press release from Center for Biological Diversity
Poll: Most Americans See Population Growth as Threat to Wildlife, Climate
March 1, 2013
MIAMI— A new poll finds a majority of Americans believe the world’s growing human population is driving wildlife species toward extinction and is making climate change worse. Respondents also said addressing the human population — which topped 7 billion in 2011 — is an important environmental issue and that society has a “moral obligation” to address wildlife extinctions related to population growth.
The national poll of 657 registered voters was commissioned by the Center for Biological Diversity. It was conducted by Public Policy Polling on Feb. 22, 23 and 24. The poll has a margin of error of +-3.85 percent.
“It’s now more clear than ever that Americans are concerned about the toll that human population growth is having on wildlife and our planet,” said Jerry Karnas, population campaign director at the Center. “Population is clearly a driving factor in so many of our environmental issues today, whether it’s sprawling development crowding out Florida panthers and sea turtles, loss of wild habitat for San Joaquin kit foxes in California or the climate crisis pushing polar bears ice seals toward extinction. It’s heartening to see that most Americans understand these connections and don’t want to see them ignored.”
“Although it’s an issue that doesn’t get talked about that much, this poll shows population is an emerging environmental issue that Americans recognize, especially when it comes to protecting wildlife from extinction,” said Jim Williams, of Public Policy Polling.
Among the poll’s results released today:
64 percent said that, with the human population expected to hit 10 billion by 2050, wildlife will be adversely affected.
61 percent said they are already concerned about the rate that wildlife are disappearing.
60 percent said they “strongly agreed” or “somewhat agreed” that human population growth is driving animal species to extinction.
60 percent said our society has a “moral responsibility” to address wildlife extinctions in the face of a growing population.
59 percent said they “strongly agreed” or “somewhat agreed” that addressing the effects of human population growth is “an important environmental issue.”
57 percent believe human population growth is “significantly impacting the disappearance of wildlife.”
57 percent said they “strongly agreed” or “somewhat agreed” that population growth is making climate change worse.
54 percent said stabilizing population growth will help protect the environment.
The Center for Biological Diversity launched its human population campaign in 2009 to highlight the connection between the world’s rapidly growing population and the effect it has on endangered species, wildlife habitat, the climate and overall environmental health. As part of the campaign, the Center has given away nearly 500,000 Endangered Species Condoms intended as a way to get people talking about this critical issue.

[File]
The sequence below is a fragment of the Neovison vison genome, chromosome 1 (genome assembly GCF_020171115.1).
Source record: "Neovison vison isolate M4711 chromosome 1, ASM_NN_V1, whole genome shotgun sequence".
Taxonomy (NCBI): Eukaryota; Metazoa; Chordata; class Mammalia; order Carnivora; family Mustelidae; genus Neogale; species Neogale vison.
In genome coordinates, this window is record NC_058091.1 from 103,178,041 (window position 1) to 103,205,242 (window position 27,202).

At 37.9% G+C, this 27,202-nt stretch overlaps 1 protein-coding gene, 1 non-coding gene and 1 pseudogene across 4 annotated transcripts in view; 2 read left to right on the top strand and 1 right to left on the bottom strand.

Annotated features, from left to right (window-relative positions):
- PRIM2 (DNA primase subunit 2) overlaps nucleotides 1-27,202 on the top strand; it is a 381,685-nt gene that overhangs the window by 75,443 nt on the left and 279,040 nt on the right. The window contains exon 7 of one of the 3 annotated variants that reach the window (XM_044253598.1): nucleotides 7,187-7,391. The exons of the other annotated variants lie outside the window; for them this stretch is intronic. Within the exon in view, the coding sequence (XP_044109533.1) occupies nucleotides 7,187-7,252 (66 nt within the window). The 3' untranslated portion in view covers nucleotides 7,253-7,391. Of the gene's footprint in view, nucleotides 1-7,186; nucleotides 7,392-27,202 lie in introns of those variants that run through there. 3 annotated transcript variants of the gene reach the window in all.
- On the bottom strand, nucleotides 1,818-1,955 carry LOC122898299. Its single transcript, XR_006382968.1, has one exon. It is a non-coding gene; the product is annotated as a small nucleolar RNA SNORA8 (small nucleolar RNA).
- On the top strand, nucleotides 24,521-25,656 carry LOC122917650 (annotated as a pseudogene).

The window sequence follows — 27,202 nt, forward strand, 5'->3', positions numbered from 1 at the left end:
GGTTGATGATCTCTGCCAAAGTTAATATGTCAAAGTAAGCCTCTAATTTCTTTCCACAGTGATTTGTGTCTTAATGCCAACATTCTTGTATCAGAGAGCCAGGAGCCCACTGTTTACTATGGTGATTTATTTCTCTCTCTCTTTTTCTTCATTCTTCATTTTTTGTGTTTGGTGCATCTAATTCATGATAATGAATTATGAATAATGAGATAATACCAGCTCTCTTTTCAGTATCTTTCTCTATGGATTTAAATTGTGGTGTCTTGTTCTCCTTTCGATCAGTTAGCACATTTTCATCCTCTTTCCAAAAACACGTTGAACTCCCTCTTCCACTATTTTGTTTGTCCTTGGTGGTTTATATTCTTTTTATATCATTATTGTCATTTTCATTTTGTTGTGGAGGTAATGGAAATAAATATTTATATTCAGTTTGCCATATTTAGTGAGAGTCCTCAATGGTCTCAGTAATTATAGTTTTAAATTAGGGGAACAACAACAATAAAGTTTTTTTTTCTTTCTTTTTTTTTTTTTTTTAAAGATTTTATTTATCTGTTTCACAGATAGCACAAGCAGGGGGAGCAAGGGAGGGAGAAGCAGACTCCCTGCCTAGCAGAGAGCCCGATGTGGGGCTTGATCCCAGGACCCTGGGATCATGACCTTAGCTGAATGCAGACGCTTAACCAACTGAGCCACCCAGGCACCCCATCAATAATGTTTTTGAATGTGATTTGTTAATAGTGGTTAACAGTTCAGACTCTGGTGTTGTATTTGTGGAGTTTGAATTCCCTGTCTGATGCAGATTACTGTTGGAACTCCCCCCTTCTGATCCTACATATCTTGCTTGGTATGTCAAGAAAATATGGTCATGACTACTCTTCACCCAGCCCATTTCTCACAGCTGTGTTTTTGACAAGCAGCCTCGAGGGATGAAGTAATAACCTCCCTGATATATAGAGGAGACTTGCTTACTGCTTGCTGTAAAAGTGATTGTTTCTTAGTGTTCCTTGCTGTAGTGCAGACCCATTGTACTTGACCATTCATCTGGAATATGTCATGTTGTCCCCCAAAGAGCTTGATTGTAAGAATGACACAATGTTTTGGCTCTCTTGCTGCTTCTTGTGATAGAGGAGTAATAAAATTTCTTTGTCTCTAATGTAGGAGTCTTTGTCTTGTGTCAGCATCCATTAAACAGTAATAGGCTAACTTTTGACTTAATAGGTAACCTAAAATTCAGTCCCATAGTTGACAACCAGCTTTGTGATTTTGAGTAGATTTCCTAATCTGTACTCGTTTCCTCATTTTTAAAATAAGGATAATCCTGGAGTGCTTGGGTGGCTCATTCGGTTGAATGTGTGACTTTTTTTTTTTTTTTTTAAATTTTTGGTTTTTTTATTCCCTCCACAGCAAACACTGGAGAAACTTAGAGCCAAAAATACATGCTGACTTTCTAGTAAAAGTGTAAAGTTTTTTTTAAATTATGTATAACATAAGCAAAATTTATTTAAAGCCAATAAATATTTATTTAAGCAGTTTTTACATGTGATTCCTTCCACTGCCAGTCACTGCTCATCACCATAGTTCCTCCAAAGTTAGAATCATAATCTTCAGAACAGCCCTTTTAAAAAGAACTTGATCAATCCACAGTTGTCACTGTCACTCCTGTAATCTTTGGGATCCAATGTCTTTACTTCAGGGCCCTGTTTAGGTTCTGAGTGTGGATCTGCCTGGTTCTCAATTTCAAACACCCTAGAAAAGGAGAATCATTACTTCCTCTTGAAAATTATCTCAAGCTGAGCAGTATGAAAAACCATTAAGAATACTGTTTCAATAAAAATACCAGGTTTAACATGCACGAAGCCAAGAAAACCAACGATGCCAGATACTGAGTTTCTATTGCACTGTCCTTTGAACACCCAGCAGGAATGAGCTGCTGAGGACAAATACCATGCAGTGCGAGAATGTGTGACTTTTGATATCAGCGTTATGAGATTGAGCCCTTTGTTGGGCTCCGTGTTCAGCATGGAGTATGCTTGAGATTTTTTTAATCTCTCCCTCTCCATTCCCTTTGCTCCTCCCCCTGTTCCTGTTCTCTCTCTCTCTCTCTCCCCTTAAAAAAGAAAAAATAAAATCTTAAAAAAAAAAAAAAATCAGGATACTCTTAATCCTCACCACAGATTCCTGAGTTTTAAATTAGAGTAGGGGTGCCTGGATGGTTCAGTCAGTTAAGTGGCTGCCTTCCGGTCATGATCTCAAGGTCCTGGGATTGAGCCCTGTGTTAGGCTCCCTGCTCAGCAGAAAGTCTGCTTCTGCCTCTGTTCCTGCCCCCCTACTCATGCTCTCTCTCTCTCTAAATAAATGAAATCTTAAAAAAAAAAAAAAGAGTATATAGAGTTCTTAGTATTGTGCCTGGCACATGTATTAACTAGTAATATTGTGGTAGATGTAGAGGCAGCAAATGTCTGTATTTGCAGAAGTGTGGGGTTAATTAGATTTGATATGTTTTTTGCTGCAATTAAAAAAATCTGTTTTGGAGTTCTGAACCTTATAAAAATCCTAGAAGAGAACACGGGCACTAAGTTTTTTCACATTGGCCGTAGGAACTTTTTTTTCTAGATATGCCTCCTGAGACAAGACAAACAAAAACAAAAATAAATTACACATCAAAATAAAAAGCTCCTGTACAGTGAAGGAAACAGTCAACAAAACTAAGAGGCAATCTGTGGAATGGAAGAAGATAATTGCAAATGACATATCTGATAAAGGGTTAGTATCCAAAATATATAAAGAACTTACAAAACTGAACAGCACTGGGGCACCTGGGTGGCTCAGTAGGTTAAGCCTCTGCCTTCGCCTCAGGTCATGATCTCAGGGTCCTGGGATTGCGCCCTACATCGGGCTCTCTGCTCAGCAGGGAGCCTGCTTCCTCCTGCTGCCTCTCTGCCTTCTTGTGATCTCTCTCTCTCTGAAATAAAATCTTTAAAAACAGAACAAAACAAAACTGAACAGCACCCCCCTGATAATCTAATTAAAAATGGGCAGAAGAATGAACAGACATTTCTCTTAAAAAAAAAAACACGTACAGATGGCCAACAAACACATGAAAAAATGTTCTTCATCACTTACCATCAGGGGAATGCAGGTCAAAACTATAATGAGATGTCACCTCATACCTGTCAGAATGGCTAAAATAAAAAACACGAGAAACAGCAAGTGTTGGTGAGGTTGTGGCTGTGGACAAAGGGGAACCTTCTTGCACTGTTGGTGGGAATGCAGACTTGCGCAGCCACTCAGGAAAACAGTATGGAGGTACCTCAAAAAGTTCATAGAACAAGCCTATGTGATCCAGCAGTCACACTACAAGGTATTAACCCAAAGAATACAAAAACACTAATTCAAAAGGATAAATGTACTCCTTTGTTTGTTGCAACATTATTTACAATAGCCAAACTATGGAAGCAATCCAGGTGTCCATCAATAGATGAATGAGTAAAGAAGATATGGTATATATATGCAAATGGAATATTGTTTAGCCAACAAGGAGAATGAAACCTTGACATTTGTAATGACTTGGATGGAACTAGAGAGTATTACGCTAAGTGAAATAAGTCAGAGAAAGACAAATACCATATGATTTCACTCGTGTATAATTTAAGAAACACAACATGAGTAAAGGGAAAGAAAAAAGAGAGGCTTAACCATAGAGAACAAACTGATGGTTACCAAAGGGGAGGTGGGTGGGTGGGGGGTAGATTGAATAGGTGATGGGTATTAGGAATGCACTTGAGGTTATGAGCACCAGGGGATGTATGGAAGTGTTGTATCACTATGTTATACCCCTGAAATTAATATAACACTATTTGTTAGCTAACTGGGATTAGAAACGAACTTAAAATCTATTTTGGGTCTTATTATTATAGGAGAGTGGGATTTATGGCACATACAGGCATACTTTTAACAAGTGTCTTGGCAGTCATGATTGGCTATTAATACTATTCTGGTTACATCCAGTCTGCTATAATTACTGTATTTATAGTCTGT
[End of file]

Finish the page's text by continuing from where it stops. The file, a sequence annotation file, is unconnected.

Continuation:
The Center advocates for a number of ways to address population, including universal access and adequate funding for family planning services, empowerment of women, sustainable development, a reduction in the consumption of natural resources and personal decisions that lessen the impacts on wildlife and the environment.
“If we’re going to address some of the biggest environmental problems we face, population has to be part of the conversation,” Karnas said. “These poll numbers show Americans are ready to start talking about population and dealing with impacts.”
To download a copy of the poll go to http://www.biologicaldiversity.org/population_poll.
Government scientists have highlighted population as key environmental issue in recent months.
In a decision to protect 66 coral species under the Endangered Species Act, the National Marine Fisheries Service said population and consumption of natural sources was “the common root or driver” of ocean acidification and other threats corals face.
The Department of the Interior recently released a report on the future of the Colorado River, concluding that, in 50 years, the river that supplies water to 40 million people may be unable to meet the demands of a burgeoning human population.
The U.S. Forest Service issued a report with another grim prediction: that 36 million acres of the nation’s forests will be lost to houses, strip malls and roads by 2050. That’s an area 16 times larger than Yellowstone National Park.